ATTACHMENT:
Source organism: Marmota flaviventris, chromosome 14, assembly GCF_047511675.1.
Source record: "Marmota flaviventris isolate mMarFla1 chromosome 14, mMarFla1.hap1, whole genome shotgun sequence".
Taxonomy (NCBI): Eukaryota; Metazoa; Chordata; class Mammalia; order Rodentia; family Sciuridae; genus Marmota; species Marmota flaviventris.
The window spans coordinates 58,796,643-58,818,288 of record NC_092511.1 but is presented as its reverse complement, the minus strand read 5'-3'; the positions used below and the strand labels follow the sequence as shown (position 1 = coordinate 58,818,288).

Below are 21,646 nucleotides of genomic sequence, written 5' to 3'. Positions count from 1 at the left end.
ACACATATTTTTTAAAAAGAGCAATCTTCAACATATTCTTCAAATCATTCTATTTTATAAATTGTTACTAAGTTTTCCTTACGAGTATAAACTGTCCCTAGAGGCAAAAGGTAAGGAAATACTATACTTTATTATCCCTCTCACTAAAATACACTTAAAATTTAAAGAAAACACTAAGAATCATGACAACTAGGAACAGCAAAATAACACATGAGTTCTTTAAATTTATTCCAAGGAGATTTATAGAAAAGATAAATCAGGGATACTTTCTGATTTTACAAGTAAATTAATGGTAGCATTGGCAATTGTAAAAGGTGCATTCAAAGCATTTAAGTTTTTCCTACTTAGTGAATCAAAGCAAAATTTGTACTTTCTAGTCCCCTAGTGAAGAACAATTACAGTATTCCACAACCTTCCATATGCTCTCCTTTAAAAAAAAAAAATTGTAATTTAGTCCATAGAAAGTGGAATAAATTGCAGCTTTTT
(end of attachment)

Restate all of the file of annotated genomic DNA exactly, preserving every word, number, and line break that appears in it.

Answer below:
Source organism: Marmota flaviventris, chromosome 14, assembly GCF_047511675.1.
Source record: "Marmota flaviventris isolate mMarFla1 chromosome 14, mMarFla1.hap1, whole genome shotgun sequence".
Taxonomy (NCBI): Eukaryota; Metazoa; Chordata; class Mammalia; order Rodentia; family Sciuridae; genus Marmota; species Marmota flaviventris.
The window spans coordinates 58,796,643-58,818,288 of record NC_092511.1 but is presented as its reverse complement, the minus strand read 5'-3'; the positions used below and the strand labels follow the sequence as shown (position 1 = coordinate 58,818,288).

Below are 21,646 nucleotides of genomic sequence, written 5' to 3'. Positions count from 1 at the left end.
ACACATATTTTTTAAAAAGAGCAATCTTCAACATATTCTTCAAATCATTCTATTTTATAAATTGTTACTAAGTTTTCCTTACGAGTATAAACTGTCCCTAGAGGCAAAAGGTAAGGAAATACTATACTTTATTATCCCTCTCACTAAAATACACTTAAAATTTAAAGAAAACACTAAGAATCATGACAACTAGGAACAGCAAAATAACACATGAGTTCTTTAAATTTATTCCAAGGAGATTTATAGAAAAGATAAATCAGGGATACTTTCTGATTTTACAAGTAAATTAATGGTAGCATTGGCAATTGTAAAAGGTGCATTCAAAGCATTTAAGTTTTTCCTACTTAGTGAATCAAAGCAAAATTTGTACTTTCTAGTCCCCTAGTGAAGAACAATTACAGTATTCCACAACCTTCCATATGCTCTCCTTTAAAAAAAAAAAATTGTAATTTAGTCCATAGAAAGTGGAATAAATTGCAGCTTTTT